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19 October 2015

Victims must not be deserted for sake of political expediency

The aftermath of the Real IRA's Omagh bomb atrocity in 1998

So many individuals and interest groups are claiming to be victims that the word is getting a bad name. Victim is a word we should try to reserve for hapless sufferers from serious crime or shocking accidents.

I learned a lot when I became involved with some of the victims of the 1998 Omagh bombing, whose story I told in Aftermath: The Omagh Bombing and the Families' Pursuit of Justice.

I saw and heard how the outpourings of international sympathy gave way to weariness and impatience and a desire that the bereaved should "move on".

For politicians in particular, there was a sense that demanding justice was interfering with what they saw as the bigger picture of the peace process.

It did not help that the victims could be difficult. They often are, mainly because having your heart broken rarely makes you easier to get on with.

For the Omagh court case, the victims taking the case had to be assessed by a psychiatrist, who found among their symptoms: "Anxiety, physical aches and pains, anger, irritability, loss of appetite, weight loss, weight gain from comfort eating, impaired concentration, acute stress, insomnia, claustrophobia, tearfulness, flashbacks, tension, nightmares, poor memory, low energy, jumpiness, suicidal urges, obsessional behaviour, mood swings, panic attacks, sweating, palpitations, hallucinations and breathing difficulties."

Alcohol and dependence on prescription drugs afflicted some of them too, as did various kinds of guilt; there were suicide attempts and marriage troubles and even divorce.

What all the victims had in common was deep misery at their loss, compounded by the knowledge that their loved ones had been killed deliberately.

They won their civil case, yet have not yet received a penny of the damages that the court awarded.

Few outsiders care any more. They are bored too with the victims of Libyan-sponsored terror, which ruined many, many lives, not least with the Semtex supplied by the late Colonel Gaddafi which from 1986 was contained in all the bombs made by the Provisional IRA and later the Real IRA.

The US extracted roughly a billion pounds in compensation from Gaddafi, but rejected a request from the British government to include their victims in the deal and reserved it solely for Americans.

Had Bush's great buddy Tony Blair pushed the issue with him and his then new best friend Gaddafi, he could have got a result that would have eased the suffering of many in these two islands and beyond.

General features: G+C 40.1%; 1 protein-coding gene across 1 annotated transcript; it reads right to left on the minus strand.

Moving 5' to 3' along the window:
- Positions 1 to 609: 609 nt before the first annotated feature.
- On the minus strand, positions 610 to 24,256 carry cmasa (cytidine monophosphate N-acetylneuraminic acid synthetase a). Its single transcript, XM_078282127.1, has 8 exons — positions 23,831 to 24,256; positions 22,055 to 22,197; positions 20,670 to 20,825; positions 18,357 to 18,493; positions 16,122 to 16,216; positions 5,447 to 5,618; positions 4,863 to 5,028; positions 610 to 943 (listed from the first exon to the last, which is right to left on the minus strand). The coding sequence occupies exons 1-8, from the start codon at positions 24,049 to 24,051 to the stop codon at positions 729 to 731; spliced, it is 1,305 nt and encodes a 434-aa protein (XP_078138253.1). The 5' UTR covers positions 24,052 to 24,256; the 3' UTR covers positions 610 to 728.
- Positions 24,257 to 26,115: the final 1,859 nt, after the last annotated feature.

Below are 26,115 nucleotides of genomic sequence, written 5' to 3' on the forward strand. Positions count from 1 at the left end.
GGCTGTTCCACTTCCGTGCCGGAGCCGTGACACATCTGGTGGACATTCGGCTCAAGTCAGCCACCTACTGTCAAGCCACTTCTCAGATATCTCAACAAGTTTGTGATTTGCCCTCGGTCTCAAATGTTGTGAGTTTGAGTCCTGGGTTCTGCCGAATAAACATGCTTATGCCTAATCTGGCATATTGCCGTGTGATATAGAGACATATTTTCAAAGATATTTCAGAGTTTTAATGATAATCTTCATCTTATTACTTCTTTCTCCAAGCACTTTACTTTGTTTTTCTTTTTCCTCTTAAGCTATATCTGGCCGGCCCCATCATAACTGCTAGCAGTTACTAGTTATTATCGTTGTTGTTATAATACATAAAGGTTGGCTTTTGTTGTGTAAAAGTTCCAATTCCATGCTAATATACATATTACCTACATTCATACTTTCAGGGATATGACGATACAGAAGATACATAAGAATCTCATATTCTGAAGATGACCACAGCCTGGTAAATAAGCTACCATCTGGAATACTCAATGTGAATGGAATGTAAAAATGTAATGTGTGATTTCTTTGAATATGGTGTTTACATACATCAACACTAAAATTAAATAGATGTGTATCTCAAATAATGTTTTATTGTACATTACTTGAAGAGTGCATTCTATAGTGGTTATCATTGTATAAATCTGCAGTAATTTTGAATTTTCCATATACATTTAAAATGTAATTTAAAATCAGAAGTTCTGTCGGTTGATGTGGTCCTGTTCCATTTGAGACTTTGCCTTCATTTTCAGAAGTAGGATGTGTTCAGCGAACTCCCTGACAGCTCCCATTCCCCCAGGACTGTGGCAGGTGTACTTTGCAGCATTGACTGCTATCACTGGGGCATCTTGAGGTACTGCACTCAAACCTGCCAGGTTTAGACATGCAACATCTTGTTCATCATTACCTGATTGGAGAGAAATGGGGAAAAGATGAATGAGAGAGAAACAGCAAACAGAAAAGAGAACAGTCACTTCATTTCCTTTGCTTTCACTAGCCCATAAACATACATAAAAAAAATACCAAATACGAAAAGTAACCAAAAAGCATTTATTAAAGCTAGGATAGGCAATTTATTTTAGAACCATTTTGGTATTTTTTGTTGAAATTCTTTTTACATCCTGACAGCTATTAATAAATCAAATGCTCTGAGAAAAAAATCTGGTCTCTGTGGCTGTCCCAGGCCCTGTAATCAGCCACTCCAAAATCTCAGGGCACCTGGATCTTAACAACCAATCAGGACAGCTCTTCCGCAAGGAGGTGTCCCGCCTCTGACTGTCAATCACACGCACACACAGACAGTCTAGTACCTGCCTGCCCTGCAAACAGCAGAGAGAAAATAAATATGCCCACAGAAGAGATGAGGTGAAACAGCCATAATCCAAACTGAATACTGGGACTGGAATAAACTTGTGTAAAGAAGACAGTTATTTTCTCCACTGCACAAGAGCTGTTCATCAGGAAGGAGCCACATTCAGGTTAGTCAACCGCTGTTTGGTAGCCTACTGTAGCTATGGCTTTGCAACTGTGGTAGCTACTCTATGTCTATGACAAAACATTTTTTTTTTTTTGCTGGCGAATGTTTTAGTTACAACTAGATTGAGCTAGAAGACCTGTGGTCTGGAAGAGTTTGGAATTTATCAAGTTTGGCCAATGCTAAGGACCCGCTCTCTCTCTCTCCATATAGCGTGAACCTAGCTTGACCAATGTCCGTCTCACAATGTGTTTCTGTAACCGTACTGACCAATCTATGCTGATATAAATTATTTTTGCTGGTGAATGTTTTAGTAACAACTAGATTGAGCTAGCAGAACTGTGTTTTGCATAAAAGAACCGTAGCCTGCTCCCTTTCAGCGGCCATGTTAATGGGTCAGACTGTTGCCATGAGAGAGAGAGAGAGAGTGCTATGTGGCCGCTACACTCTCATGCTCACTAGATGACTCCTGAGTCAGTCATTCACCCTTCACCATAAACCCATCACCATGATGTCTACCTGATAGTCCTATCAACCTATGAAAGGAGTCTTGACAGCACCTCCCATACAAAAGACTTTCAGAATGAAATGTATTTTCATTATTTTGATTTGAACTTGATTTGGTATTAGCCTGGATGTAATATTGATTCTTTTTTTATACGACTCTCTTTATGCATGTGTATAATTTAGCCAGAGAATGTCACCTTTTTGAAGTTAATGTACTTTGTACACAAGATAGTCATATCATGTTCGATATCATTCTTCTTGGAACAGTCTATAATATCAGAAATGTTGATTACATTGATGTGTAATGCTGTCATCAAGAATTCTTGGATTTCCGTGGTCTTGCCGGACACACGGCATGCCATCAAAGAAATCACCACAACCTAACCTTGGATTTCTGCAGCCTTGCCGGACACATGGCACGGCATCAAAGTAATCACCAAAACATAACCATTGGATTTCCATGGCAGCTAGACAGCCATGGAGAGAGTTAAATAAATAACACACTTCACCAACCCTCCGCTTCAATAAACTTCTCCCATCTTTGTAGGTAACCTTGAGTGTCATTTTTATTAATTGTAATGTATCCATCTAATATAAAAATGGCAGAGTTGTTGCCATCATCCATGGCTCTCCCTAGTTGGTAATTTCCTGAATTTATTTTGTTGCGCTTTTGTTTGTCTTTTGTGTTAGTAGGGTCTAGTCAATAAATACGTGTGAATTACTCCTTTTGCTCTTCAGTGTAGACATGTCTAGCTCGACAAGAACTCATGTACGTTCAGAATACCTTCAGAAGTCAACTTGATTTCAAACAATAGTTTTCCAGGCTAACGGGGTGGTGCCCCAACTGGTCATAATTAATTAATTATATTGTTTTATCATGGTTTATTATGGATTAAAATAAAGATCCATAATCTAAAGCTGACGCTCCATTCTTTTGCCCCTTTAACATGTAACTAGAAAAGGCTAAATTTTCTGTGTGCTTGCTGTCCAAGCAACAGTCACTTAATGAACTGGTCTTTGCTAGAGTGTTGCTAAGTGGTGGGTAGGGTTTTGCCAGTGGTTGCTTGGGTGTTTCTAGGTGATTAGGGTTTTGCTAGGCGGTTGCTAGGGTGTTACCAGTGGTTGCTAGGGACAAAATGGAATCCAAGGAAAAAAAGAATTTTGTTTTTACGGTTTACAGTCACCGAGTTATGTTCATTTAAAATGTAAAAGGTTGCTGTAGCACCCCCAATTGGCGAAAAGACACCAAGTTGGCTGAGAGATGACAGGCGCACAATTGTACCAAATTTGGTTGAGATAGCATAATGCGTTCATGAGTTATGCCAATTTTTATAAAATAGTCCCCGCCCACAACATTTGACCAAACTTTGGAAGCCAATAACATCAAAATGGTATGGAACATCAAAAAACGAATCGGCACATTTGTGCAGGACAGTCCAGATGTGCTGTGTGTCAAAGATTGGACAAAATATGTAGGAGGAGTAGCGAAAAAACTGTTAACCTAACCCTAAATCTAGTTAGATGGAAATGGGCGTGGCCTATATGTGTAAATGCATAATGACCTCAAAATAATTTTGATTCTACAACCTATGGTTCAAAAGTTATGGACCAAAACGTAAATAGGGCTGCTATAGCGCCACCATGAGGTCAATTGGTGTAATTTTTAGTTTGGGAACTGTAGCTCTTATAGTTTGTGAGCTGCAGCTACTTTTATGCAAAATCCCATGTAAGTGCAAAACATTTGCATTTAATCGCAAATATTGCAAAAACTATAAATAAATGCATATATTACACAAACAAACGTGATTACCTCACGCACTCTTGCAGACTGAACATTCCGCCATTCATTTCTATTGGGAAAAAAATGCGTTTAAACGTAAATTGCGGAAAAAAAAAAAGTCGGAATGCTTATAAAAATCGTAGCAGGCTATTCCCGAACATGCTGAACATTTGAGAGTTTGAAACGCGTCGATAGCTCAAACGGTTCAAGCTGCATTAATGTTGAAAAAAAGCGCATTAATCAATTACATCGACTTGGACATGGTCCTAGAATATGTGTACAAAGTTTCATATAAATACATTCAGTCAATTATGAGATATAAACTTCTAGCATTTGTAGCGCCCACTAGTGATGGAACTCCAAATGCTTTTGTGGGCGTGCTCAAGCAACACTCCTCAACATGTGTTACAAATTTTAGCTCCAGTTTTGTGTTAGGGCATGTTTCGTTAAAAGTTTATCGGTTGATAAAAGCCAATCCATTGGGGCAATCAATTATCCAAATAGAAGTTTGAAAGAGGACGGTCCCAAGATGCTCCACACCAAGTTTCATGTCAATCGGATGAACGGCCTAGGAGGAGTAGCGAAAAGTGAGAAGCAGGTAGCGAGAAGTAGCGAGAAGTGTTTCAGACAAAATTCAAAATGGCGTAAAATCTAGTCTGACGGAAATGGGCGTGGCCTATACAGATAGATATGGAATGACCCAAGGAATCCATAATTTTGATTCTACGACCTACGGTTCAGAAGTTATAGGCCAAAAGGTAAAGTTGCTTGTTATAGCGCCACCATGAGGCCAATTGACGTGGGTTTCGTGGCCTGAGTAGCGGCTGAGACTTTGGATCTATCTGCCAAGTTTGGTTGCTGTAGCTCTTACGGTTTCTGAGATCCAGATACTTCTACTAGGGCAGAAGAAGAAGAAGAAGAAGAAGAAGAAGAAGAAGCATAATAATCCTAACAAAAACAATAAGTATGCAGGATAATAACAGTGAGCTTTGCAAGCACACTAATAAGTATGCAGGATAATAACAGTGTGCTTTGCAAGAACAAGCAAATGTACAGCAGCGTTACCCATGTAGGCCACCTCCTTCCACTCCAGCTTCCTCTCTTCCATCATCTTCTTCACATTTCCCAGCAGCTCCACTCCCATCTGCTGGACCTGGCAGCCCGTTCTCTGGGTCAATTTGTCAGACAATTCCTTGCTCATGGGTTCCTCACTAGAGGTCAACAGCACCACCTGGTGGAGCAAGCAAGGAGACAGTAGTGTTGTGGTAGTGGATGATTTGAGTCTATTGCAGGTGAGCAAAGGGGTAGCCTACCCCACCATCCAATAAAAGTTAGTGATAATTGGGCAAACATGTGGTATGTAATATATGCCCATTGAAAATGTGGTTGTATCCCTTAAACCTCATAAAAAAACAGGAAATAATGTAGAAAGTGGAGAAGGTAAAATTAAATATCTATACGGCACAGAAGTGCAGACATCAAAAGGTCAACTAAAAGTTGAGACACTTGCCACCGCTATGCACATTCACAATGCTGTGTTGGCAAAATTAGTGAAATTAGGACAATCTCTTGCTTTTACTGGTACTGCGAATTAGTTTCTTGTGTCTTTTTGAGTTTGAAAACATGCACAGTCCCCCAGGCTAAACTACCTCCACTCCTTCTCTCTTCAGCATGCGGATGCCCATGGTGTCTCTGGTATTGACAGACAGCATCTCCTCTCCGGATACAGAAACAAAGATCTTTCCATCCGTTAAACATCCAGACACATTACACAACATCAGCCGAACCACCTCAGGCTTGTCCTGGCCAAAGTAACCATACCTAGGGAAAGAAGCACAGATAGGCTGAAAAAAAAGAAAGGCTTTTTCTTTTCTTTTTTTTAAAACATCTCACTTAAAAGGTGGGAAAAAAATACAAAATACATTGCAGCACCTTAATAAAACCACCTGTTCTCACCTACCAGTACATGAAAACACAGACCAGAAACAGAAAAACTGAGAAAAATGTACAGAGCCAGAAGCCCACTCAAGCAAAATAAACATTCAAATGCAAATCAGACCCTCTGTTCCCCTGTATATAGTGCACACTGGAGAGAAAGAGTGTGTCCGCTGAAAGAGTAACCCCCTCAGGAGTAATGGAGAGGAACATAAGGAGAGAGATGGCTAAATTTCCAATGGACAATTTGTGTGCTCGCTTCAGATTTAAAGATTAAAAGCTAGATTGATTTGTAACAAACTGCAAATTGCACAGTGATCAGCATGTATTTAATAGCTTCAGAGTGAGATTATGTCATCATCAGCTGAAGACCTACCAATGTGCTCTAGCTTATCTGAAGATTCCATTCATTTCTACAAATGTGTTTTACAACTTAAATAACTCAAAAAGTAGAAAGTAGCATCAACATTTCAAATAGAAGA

But, as is becoming clear from evidence given to the Northern Ireland Affairs Committee at Westminster, at the time Blair was once again looking at the big picture and uninterested in the little people.

In the words of Sir Vincent Fean, a former ambassador to Libya, the Blair government took the decision "not to take up the cudgels on behalf of the victims directly".

Andrew MacKinlay, a Labour ex-MP who has been fighting indefatigably for the Semtex victims, described the New Labour government's approach as "craven". The governments of Gordon Brown and David Cameron showed little more commitment.

Politicians get a bad name, yet there are many of them who, like MacKinlay, help those in need for no electoral reward.

Without Peter Mandelson, who demonstrated both empathy and commitment, the Omagh plaintiffs would not have received legal aid.

British politicians have been working with victims and lawyers in America, Ireland, Britain and Libya to try to get compensation for victims of Semtex.

The NI Affairs Committee is seeking alternatives such as persuading government to use frozen assets of the Gaddafi family. They are also investigating the conduct of this and past British governments.

Representatives of Families Acting for Innocent Relatives and Innocent Victims United have already appeared before the committee, as has Jonathan Ganesh of the Docklands Victims Association.

He spoke of one of the many forgotten victims of the 1996 Canary Wharf bomb, a cleaner in a bank who since then has been brain-damaged, blind and in a nappy. His wife's simple ambition for him is to be able to buy him an advanced wheelchair.

These innocent victims deserve our attention, patience and support. We can lobby politicians, ask awkward questions or just wish campaigners well.

Unless we confront terrorists and appeasers, we can never defeat terrorism.

Ruth Dudley Edwards

© Ruth Dudley Edwards